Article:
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Dateline 2045: Stop the in-flight faxes. Turn off your wrist phone. The TechnoInvasion rests in peace. Have we gone back to a world of rotary-dial phones and typewriters? Have I jumped on the neo-Luddite bandwagon? Not at all. I'm simply pointing to a future in which America says, "Enough!" and refuses to let technology rule our lives.

The tables will turn, thankfully, and the PC will be harnessed for personal comfort; high tech will deliver soft-touch comfort. And nowhere will this be more obvious than on the home front.

Talk to Generation Next (our term for post-boomers), and you'll hear that they want to trade in "quality time" for "quality of life." Fifty years from now, the swap will have been completed.

Many of today's pressing issues will recede, and pleasure will be back: Smoking and drinking won't have a downside; the specter of AIDS and other serious diseases will be eradicated; computer-chip brain implants will boost our IQs and better our golf game; and our current president-the third female and first Hispanic to hold the job-will be rescuing the environment.

Virtual reality allows us to escape into new experiences, frontiers and dimensions as yet unknown-the only danger being its deeply addictive nature, possibly making it the heroin of the 21st century.

In the midst of these tremendous changes, Generation Next-ers will gravitate towards introspection and seek mind/body balance to enhance their well-being. Circa 2045, their homes-and their children's homes-will spell out the message in bricks and mortar. The home becomes a stress-relief center, a place to meditate, contemplate, get centered and commune with their families.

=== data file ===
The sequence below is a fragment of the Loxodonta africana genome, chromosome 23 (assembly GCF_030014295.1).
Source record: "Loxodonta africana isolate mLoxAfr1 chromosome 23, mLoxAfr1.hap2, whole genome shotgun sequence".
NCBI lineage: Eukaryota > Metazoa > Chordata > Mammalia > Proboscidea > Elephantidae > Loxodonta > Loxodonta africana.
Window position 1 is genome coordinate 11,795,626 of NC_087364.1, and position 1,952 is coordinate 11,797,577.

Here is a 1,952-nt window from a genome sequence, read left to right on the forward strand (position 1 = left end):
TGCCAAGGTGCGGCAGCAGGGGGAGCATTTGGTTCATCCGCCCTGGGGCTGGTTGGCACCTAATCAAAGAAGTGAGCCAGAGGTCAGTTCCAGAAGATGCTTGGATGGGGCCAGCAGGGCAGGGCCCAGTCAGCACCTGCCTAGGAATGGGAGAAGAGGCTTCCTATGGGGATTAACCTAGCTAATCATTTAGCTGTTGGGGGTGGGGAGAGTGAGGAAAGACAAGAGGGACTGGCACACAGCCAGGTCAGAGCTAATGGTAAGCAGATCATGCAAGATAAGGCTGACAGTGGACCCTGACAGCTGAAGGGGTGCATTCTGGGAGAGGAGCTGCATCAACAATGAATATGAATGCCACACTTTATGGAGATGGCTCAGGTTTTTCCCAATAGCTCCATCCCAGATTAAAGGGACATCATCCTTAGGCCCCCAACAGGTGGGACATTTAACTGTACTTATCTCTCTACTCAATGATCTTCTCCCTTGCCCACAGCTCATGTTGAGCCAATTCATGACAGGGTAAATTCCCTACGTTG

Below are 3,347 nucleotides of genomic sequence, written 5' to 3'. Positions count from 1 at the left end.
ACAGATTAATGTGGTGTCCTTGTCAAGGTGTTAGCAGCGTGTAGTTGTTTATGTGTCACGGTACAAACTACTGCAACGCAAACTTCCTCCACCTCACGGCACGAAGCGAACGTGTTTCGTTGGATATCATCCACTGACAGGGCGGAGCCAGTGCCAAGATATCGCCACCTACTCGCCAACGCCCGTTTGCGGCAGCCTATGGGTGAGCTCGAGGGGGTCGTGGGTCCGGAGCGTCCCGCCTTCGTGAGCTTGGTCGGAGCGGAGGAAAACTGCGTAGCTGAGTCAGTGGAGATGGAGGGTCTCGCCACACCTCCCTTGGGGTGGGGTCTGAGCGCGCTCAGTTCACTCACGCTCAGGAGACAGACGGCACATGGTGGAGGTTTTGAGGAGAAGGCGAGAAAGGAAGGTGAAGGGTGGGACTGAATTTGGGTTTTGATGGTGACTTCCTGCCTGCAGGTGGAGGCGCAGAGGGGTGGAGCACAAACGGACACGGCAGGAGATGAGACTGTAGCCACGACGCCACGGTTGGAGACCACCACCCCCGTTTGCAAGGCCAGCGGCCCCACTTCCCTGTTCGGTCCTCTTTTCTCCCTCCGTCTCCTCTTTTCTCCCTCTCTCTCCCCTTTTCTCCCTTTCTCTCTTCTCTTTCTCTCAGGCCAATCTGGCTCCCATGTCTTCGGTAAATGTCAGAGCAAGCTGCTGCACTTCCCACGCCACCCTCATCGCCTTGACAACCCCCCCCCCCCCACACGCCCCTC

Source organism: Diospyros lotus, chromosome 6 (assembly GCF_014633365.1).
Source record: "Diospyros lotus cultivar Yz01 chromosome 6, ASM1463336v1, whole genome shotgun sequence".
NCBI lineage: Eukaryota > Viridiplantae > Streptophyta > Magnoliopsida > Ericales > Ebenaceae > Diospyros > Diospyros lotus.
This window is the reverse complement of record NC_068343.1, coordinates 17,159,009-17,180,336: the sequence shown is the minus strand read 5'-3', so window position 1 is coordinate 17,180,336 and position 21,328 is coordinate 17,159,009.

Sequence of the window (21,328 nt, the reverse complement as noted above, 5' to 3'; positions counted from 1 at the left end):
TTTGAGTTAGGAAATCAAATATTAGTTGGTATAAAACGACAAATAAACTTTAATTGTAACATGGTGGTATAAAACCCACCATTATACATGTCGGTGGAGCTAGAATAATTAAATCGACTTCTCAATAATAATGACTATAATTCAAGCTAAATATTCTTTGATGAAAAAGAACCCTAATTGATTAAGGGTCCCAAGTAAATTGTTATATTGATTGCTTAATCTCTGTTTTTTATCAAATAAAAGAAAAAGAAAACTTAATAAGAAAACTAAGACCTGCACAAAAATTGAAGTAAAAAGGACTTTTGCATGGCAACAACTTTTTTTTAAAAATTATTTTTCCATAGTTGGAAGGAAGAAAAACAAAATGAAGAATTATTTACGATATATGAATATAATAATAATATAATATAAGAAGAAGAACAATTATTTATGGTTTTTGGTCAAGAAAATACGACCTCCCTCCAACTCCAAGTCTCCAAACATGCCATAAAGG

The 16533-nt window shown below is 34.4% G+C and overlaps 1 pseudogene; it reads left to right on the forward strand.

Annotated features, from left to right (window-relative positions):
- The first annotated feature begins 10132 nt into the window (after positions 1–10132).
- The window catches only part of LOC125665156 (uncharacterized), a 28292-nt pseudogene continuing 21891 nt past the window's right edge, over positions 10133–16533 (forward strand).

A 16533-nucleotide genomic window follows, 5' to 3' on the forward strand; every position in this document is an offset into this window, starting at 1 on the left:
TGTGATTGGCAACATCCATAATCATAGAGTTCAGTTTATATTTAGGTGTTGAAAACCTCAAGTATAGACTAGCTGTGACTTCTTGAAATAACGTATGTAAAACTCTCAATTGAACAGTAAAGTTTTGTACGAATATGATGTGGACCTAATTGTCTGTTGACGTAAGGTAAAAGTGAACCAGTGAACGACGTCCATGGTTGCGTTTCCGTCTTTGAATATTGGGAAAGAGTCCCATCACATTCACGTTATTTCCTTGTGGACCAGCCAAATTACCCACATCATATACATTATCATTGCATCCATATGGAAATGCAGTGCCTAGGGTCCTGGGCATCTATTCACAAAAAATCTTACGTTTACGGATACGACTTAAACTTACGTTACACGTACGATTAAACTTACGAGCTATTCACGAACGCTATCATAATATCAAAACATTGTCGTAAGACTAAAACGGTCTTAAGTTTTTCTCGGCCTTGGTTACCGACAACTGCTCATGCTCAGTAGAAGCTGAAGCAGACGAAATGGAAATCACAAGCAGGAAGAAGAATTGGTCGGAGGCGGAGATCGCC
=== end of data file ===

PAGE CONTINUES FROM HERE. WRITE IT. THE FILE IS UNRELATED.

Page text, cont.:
A state-of-the-art control panel will fine-tune oxygen levels and fragrances in the air to stimulate creativity or tranquility, depending on the residents' natural circadian rhythms.

Lighting will be carefully calibrated to ward off depression, possibly rendering the word Prozac extinct. Hero nutrients, whether boron or phytochemicals, will be time-released into the water supply to be sipped or splashed in during the day.

Nature-possibly the most miraculous healer of all-will be brought in-house, in the form of an atrium. Feel like a stroll through a South American rainforest or arid Arizona cliffs? It's yours, thanks to a high-tech blend of gardening, climate control and virtual reality.

After all, the home has to be this nurturing and comforting because we're going to be spending so much time there as telecommuting obliterates the conventional office. Without watercooler conversations, what happens to human contact? Expect to see the decline of the suburbs, as what we call Clanned Communities crop up.

We predict that this will represent the next evolution of co-housing, taken to the next, more private level: individual households that interact around local government, shared issues and interests.

Another way we'll get connected in the next century: through our product choices. In an era where anything, perfectly tailored to personal needs, can be sourced online in a second flat, mass brands will have to take a giant step to compete. They will have to tell a story, stand for causes and concepts beyond today's product-plus marketing.

Your favorite sneaker brand will have created a company that takes you on a wilderness vacation; engineered-nutrition drinks (like MET-Rx) will be dispensed from street-corner spigots to fuel you through the day; and America's favorite aspirin will head to the White House to lobby for health reform. The big picture? A more comfortable, in-control life for consumers; a heady, highly intellectual challenge for marketers.

Ms. Popcorn is chairwoman of BrainReserve, New York.

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